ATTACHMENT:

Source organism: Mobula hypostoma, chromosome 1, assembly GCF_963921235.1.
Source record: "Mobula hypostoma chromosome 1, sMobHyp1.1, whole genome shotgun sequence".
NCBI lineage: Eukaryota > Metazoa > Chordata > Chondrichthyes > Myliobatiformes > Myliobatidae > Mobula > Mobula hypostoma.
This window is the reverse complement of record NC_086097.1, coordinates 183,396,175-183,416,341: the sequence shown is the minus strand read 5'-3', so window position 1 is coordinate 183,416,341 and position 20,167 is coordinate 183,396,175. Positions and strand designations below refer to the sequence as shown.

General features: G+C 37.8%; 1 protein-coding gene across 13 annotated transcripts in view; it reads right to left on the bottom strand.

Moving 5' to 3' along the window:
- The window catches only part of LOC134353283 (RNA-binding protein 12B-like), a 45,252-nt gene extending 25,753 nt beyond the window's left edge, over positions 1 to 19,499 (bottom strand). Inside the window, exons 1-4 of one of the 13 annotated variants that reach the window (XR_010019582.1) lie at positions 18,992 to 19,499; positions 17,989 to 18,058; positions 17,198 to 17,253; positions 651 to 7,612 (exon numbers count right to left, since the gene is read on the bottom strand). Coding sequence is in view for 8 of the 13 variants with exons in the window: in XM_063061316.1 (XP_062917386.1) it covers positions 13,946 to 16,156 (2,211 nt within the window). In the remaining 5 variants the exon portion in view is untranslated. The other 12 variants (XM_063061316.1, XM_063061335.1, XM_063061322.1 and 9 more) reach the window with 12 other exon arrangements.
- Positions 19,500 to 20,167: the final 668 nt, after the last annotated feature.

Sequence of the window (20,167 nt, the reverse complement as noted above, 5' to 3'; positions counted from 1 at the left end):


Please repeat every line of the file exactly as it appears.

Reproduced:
Source organism: Mobula hypostoma, chromosome 1, assembly GCF_963921235.1.
Source record: "Mobula hypostoma chromosome 1, sMobHyp1.1, whole genome shotgun sequence".
NCBI lineage: Eukaryota > Metazoa > Chordata > Chondrichthyes > Myliobatiformes > Myliobatidae > Mobula > Mobula hypostoma.
This window is the reverse complement of record NC_086097.1, coordinates 183,396,175-183,416,341: the sequence shown is the minus strand read 5'-3', so window position 1 is coordinate 183,416,341 and position 20,167 is coordinate 183,396,175. Positions and strand designations below refer to the sequence as shown.

General features: G+C 37.8%; 1 protein-coding gene across 13 annotated transcripts in view; it reads right to left on the bottom strand.

Moving 5' to 3' along the window:
- The window catches only part of LOC134353283 (RNA-binding protein 12B-like), a 45,252-nt gene extending 25,753 nt beyond the window's left edge, over positions 1 to 19,499 (bottom strand). Inside the window, exons 1-4 of one of the 13 annotated variants that reach the window (XR_010019582.1) lie at positions 18,992 to 19,499; positions 17,989 to 18,058; positions 17,198 to 17,253; positions 651 to 7,612 (exon numbers count right to left, since the gene is read on the bottom strand). Coding sequence is in view for 8 of the 13 variants with exons in the window: in XM_063061316.1 (XP_062917386.1) it covers positions 13,946 to 16,156 (2,211 nt within the window). In the remaining 5 variants the exon portion in view is untranslated. The other 12 variants (XM_063061316.1, XM_063061335.1, XM_063061322.1 and 9 more) reach the window with 12 other exon arrangements.
- Positions 19,500 to 20,167: the final 668 nt, after the last annotated feature.

Sequence of the window (20,167 nt, the reverse complement as noted above, 5' to 3'; positions counted from 1 at the left end):